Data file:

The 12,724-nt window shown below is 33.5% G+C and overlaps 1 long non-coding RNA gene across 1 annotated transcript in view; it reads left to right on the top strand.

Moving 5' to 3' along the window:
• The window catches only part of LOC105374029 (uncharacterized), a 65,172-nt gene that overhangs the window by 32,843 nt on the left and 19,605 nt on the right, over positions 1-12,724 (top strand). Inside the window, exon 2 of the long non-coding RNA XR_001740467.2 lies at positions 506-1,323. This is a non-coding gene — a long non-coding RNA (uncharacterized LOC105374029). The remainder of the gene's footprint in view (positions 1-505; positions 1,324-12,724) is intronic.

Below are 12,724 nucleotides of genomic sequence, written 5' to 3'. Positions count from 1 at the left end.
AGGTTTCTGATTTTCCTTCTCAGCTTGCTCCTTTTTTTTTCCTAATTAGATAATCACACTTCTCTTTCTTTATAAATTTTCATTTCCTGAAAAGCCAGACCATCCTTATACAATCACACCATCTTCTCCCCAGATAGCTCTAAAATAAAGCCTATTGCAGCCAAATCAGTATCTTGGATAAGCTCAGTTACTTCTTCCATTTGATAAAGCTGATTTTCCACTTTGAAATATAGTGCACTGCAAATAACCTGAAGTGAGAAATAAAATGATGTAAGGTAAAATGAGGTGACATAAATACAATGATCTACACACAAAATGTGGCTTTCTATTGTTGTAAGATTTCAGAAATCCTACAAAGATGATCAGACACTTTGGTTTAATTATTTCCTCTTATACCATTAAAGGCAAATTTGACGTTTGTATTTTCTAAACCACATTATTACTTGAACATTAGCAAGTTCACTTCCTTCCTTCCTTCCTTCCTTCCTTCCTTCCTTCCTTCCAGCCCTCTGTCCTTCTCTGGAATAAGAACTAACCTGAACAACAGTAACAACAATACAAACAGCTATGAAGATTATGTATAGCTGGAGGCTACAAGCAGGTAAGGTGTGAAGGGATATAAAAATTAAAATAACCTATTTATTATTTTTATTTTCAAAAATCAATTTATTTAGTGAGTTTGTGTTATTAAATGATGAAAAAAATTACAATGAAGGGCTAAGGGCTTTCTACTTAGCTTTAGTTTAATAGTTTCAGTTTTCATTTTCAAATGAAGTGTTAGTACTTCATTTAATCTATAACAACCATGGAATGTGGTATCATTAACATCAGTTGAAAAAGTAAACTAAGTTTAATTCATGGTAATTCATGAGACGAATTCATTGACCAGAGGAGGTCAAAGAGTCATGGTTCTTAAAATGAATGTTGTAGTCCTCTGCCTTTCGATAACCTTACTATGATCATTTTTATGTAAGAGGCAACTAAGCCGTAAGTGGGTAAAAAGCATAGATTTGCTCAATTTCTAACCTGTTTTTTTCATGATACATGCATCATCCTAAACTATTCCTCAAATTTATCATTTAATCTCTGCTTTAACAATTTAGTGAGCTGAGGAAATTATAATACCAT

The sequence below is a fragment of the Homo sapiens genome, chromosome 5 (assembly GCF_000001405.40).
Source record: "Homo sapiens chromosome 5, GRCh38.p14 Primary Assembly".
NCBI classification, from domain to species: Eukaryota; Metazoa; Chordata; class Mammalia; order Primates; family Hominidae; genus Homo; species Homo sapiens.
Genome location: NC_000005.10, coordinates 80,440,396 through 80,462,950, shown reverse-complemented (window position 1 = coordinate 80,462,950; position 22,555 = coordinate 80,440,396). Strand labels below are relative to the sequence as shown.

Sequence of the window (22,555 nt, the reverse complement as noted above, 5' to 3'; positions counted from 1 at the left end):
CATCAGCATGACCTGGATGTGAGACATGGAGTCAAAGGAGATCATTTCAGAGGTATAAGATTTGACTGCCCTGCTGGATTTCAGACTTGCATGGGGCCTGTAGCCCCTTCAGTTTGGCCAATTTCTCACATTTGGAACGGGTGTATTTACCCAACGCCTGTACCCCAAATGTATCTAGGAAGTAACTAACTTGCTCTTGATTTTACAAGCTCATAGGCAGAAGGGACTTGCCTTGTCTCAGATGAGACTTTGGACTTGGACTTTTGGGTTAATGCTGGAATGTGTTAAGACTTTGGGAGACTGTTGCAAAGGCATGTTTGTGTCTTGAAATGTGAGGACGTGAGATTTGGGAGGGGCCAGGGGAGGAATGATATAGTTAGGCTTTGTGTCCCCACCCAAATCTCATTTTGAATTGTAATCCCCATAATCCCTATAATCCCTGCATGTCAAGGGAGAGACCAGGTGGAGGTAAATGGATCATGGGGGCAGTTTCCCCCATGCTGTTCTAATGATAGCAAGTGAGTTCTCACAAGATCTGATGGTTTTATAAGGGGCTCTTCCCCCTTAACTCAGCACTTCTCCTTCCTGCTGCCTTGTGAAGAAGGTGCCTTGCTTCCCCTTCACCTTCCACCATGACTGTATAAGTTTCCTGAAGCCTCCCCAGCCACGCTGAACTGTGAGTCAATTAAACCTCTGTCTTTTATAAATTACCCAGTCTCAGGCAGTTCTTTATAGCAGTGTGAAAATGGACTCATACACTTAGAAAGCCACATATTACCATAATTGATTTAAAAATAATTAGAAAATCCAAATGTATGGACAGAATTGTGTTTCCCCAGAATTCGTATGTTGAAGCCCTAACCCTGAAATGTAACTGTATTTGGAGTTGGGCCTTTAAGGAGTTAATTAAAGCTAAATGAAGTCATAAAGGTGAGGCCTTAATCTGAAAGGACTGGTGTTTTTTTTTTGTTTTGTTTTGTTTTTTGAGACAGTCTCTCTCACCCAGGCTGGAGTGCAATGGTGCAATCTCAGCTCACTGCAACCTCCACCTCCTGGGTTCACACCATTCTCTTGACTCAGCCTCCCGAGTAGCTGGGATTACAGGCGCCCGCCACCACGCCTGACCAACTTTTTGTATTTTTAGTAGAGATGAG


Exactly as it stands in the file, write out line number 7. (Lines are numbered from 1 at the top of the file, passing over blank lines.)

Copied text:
Source record: "Homo sapiens chromosome 5, GRCh38.p14 Primary Assembly".